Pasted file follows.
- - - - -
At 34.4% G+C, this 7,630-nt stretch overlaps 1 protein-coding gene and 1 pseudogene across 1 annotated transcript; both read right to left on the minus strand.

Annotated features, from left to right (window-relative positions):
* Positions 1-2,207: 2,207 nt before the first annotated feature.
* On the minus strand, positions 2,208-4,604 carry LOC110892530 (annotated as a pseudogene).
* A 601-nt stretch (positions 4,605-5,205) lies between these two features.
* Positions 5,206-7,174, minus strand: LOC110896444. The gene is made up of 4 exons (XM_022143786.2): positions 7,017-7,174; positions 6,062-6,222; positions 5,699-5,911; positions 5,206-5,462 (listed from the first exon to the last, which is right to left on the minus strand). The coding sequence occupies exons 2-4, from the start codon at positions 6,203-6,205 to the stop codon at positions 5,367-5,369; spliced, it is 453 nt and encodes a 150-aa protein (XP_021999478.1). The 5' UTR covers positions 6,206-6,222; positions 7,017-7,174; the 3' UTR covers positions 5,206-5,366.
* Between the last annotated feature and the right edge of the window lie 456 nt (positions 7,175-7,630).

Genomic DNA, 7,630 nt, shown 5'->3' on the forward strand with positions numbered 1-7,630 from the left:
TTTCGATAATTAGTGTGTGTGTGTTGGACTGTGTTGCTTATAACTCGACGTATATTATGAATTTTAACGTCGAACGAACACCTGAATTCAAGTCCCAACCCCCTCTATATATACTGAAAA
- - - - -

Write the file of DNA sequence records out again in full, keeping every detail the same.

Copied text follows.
At 34.4% G+C, this 7,630-nt stretch overlaps 1 protein-coding gene and 1 pseudogene across 1 annotated transcript; both read right to left on the minus strand.

Annotated features, from left to right (window-relative positions):
* Positions 1-2,207: 2,207 nt before the first annotated feature.
* On the minus strand, positions 2,208-4,604 carry LOC110892530 (annotated as a pseudogene).
* A 601-nt stretch (positions 4,605-5,205) lies between these two features.
* Positions 5,206-7,174, minus strand: LOC110896444. The gene is made up of 4 exons (XM_022143786.2): positions 7,017-7,174; positions 6,062-6,222; positions 5,699-5,911; positions 5,206-5,462 (listed from the first exon to the last, which is right to left on the minus strand). The coding sequence occupies exons 2-4, from the start codon at positions 6,203-6,205 to the stop codon at positions 5,367-5,369; spliced, it is 453 nt and encodes a 150-aa protein (XP_021999478.1). The 5' UTR covers positions 6,206-6,222; positions 7,017-7,174; the 3' UTR covers positions 5,206-5,366.
* Between the last annotated feature and the right edge of the window lie 456 nt (positions 7,175-7,630).

Genomic DNA, 7,630 nt, shown 5'->3' on the forward strand with positions numbered 1-7,630 from the left:
TTTCGATAATTAGTGTGTGTGTGTTGGACTGTGTTGCTTATAACTCGACGTATATTATGAATTTTAACGTCGAACGAACACCTGAATTCAAGTCCCAACCCCCTCTATATATACTGAAAA